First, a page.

-After we review the governor’s proposals in our respective Appropriations subcommittees, the House will draft a bill for the Amended Fiscal Year 2018 budget and the Fiscal Year 2019 budget.

-These drafts will go to the full House Appropriations Committee for review and then to the Rules Committee to be placed on the House calendar.

-Once the budgets reach the House floor, every member of the House will get the opportunity to share opinions and ask questions before voting.

-After passing through the House, the Senate will repeat the same committee process.

-The Speaker of the House and the Lieutenant Governor will appoint a conference committee to resolve any differences between the House and Senate versions of the budgets.

-Once these differences are resolved, the budget will return to the House and Senate for a final vote.

-The budgets are then sent to Gov. Deal to either be signed into law or vetoed.

This is a long process that my colleagues and I face every year in order to pass a budget that will best serve the needs of Georgia’s citizens. As the session unfolds, I will provide more details on budget decisions that affect you.

Jan 25th: National Guard Day

The House celebrated National Guard Day by presenting House Resolution 902 to several members of our state’s National Guard. Since 9/11, over 18,000 Georgia National Guard members have been deployed and over 200 are currently being deployed. We honored these brave men and women for their commitment to protecting the liberties of our country and of our state’s citizens.


The House is currently reviewing and discussing legislation proposals within their committees. I will have more bills to share with you, so return to my blog next week!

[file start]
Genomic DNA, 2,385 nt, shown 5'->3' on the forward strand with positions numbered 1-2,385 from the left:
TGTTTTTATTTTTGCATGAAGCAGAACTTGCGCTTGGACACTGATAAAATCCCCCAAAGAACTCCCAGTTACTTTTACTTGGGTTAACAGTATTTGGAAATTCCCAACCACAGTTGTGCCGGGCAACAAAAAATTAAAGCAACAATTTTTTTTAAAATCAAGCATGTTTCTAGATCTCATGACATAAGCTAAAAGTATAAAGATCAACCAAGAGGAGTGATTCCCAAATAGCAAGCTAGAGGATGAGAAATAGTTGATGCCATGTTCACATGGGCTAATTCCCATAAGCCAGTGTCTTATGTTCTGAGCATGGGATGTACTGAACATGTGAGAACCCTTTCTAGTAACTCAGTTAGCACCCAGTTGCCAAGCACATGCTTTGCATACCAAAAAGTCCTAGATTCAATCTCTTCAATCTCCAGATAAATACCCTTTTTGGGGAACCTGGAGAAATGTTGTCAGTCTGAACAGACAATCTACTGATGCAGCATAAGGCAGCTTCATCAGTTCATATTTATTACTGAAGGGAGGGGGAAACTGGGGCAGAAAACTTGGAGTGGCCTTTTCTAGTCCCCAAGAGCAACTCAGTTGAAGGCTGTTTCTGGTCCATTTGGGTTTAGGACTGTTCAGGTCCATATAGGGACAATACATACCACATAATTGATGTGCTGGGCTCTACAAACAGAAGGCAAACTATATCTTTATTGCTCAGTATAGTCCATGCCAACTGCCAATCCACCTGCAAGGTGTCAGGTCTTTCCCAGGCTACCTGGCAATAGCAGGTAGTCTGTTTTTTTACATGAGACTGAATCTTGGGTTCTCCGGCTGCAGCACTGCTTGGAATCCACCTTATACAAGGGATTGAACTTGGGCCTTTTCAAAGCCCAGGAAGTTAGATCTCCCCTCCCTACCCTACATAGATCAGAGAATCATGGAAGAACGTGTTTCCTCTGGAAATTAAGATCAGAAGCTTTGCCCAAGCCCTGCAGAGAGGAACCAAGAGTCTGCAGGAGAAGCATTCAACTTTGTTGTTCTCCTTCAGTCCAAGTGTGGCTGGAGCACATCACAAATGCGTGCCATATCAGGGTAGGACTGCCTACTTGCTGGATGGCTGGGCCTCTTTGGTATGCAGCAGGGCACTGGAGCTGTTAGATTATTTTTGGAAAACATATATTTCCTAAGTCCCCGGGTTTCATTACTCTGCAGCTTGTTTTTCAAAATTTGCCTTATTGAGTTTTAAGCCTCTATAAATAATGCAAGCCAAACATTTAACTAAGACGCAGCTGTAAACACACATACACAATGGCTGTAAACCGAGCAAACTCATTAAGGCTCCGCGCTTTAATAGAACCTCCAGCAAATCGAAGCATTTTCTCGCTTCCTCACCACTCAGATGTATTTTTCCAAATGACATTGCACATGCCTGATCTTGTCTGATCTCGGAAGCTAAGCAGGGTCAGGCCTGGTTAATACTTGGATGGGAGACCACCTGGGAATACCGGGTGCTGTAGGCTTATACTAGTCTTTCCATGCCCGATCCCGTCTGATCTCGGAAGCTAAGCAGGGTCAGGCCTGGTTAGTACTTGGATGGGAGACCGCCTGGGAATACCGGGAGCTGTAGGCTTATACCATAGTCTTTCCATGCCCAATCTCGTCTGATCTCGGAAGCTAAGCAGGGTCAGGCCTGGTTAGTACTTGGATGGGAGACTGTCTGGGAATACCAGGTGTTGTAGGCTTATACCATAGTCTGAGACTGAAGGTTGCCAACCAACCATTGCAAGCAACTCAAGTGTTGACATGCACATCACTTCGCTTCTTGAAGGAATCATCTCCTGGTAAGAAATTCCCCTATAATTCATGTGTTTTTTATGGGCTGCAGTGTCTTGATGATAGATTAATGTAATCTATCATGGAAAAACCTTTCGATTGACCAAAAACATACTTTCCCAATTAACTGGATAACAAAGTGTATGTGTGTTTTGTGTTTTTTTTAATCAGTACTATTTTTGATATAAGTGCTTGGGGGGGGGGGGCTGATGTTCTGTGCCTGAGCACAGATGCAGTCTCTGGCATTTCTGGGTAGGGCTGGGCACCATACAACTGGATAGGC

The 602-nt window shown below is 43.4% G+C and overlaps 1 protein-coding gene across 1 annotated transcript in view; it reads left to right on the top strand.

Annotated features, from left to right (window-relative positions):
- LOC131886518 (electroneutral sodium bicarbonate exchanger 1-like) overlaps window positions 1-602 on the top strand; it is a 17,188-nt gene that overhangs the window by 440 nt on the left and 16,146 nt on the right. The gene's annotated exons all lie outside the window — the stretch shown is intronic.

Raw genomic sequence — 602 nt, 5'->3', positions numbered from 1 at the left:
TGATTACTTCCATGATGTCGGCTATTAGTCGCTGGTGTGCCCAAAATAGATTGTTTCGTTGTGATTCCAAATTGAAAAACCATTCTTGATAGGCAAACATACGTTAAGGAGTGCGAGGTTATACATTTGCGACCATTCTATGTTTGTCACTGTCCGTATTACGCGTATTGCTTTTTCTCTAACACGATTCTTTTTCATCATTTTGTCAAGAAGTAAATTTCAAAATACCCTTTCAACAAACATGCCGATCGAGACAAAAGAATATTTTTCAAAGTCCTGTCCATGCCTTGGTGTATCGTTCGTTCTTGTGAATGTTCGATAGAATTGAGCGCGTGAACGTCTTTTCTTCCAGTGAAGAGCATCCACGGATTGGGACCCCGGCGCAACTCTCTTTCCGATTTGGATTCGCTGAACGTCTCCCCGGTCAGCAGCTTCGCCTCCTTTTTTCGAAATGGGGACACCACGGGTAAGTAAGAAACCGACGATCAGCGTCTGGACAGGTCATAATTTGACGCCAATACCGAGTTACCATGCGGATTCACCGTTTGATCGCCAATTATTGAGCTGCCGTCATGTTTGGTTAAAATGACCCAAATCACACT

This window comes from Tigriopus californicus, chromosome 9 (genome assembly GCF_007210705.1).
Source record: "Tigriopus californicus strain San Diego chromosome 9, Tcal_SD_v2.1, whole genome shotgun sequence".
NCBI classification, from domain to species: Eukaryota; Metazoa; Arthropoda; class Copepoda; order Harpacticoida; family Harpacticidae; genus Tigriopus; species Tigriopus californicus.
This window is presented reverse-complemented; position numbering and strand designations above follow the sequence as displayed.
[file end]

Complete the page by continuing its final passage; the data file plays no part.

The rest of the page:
You are always welcome to come and visit me at my capitol office located at 601-C Coverdell Legislative Office Bldg. Atlanta, GA 30334. You can view my committee assignments for legislative term here. Please feel free to contact me by phone at 404.656.0254, or by email at dale.rutledge@house.ga.gov. Don’t hesitate to reach out throughout the legislative session with any opinions or questions you may have. I look forward to hearing from you!

2018 Legislative Session – Week Two Update

The House honored former Covington Mayor Samuel Ramsey with House Resolution 877 for his many accomplishments.

Last Tuesday, January 16th, marked the second week of this year’s legislative session. My colleagues and I spent the majority of the week with one of our most pressing responsibilities—working on the budget. The General Assembly is required to pass a balanced budget every year, and we do that by hearing from committees, state agency heads, and reviewing Governor Deal’s recommendations. The House and Senate Appropriations committee met throughout the week for joint budget hearings.

Gov. Deal’s Fiscal Year 2019 budget (FY 2019 budget) proposal is the largest to date in Georgia’s history! Our state has seen tremendous economic growth over the past few years, and this proposal reflects that. Georgia’s economic success paves the way for even greater improvements in education, transportation, healthcare, and other areas that affect all citizens.

Each year that we are able to maintain our title of the “No. 1 State in which to do Business” means more possibilities for growth in countless areas. The Governor highlighted the fact that Atlanta is a contender to host Amazon’s second headquarters. Our state economy has been consistently improving, so this does not surprise me!

Gov Deal gave his budget recommendations for several areas that I will highlight below.

TRASPORTATION

The FY 2019 budget recommendations appropriates a great deal to our state’s infrastructure to ensure that it grows with our population and transportation needs.

  • $1.9 billion to maintain and enhance our transportation infrastructure
  • $100 million for bridge repair and replacement
  • $25 million allocated from the Amended Fiscal Year 2018 budget (AFY 2018 budget) to expand runways at 11 airports.

 

EDUCATION